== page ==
June is LGBTQ+ Pride Month, a time to celebrate the diversity and richness LGBTQ+ people bring to communities world wide. It’s held in June to commemorate the Stonewall Riots that took place in New York City on 28 June 1969 – considered a watershed moment for the community.
Despite the progress we have made since the riots, ‘coming out’ (the process of telling someone that you’re not straight and/or cisgender) is still something that LGBTQ+ people have to do, sometimes on a daily basis.
Coming out in the workplace can be a particularly challenging experience, primarily due to fear of potential negative reactions or discrimination. There’s also the consideration of navigating professional relationships, company policies and the potential impact on your career.
The decision to come out is deeply personal and there’s no right or wrong decision. It’s all about finding the right choice for you. In this article we’ll provide some practical tips to help you decide if coming out at work is right for you, and to help you navigate through the process.
Should I come out at work?
Everyone should be able to be their authentic selves at work, but unfortunately not all workplaces may be supportive environments for LGBTQ+ people.
There are many considerations to make when assessing if coming out at work is right for you, including:
- What are your reasons for coming out in the workplace? (It’s okay not to come out if you don’t want to!)
- What is the culture like at your workplace?
- Does your employer have any policies about equality, diversity and LGBTQ+ inclusion?
- Is there an LGBTQ+ network that could support you?
- Is your employer part of any schemes such as the Stonewall Diversity Champions Programme?
- Are there any other ‘out’ LGBTQ+ people working there?
- Have you got a strong support network at work?
- What are your relationships like with your colleagues?
- Do you have a supportive manager?
- Are you aware of any ‘allies’ who can provide emotional support and guidance?
- Are you prepared for the possibility of any backlash or negative reactions?
If you’ve considered the above and coming out is still the right decision, then read on for some advice on approaching the topic.
Guidance for coming out at work
Step one: identify your support network
Before you do anything, it’s a good idea to make sure you have a good system of support. This could be your family and friends outside of the workplace, or a supportive colleague or manager.
If you don’t feel you have that support, you could find out if your organisation has an LGBTQ+ network, diversity champions or any other inclusivity schemes.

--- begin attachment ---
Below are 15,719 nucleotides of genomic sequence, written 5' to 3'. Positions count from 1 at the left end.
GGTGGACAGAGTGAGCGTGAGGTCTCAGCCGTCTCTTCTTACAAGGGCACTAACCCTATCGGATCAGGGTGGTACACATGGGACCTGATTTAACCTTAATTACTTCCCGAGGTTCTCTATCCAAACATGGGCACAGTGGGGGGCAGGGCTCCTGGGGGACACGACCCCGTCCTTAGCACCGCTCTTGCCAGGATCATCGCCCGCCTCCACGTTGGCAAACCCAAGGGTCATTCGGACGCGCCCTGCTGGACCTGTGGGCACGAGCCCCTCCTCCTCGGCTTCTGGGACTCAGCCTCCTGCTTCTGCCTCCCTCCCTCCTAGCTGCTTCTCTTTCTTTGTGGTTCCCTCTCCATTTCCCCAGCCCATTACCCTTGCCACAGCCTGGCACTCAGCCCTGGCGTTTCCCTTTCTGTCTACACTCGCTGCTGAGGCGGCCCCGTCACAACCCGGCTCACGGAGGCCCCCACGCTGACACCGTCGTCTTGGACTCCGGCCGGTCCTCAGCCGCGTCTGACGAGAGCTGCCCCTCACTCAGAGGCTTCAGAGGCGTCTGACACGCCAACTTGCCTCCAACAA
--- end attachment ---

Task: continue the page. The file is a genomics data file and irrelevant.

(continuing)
There are also a range of charities and organisations that provide support to LGBTQ+ people and these could provide you with emotional and practical support as well as signposting to other services throughout the process. They include:
Step two: know your legal rights
We hope that you won’t need to use this information, but it’s important to know your legal rights in case you face any discrimination or unfair treatment.
The Equality Act 2010 legally protects people from discrimination in the workplace and in wider society. The Equality and Human Rights Commission has information on what constitutes as discrimination based on sexual orientation and gender reassignment.
The Advisory, Conciliation and Arbitration Service (ACAS) has advice on what to do if you’re being discriminated against at work.
You can also find further information provided by Citizens Advice.
Step three: plan and execute your ‘coming out strategy’
You might find it helpful to have a clear plan for how exactly you’re going to approach the coming out process. This could include thinking about:
- what exactly you want to say
- who you’re going to come out to and in what order (can you start with a trusted colleague first?)
- how you’re going to come out (through an email, virtual meeting or in person?)
- when/where you’d like to have the conversations (in the office, out for a coffee, a group meeting or private one-to-one meeting?)
- preparing for any questions your colleagues might have
Remember that your colleagues may not be familiar with being around people who are openly LGBTQ+ and you may need to be prepared to be patient with them while they gain an understanding.
Step four: check in with yourself
After you’ve taken the plunge and have come out, make sure you check in with yourself to reflect on how the process has gone. Even if you’ve had positive reactions, coming out is a huge decision to make and it can be draining. If things haven’t gone how you hoped, make sure you are receiving all the support you need.
Step five: if necessary, seek further support
Please make sure you seek further support if you have encountered any problems on your coming out journey.
If you have experienced discrimination or feel you are being treated unfairly because you have come out, it is really important to make sure you get the right advice and support.
You may also find that it has taken a toll on you emotionally and mentally.
The links in steps one and two can help. And remember to make use of your support networks.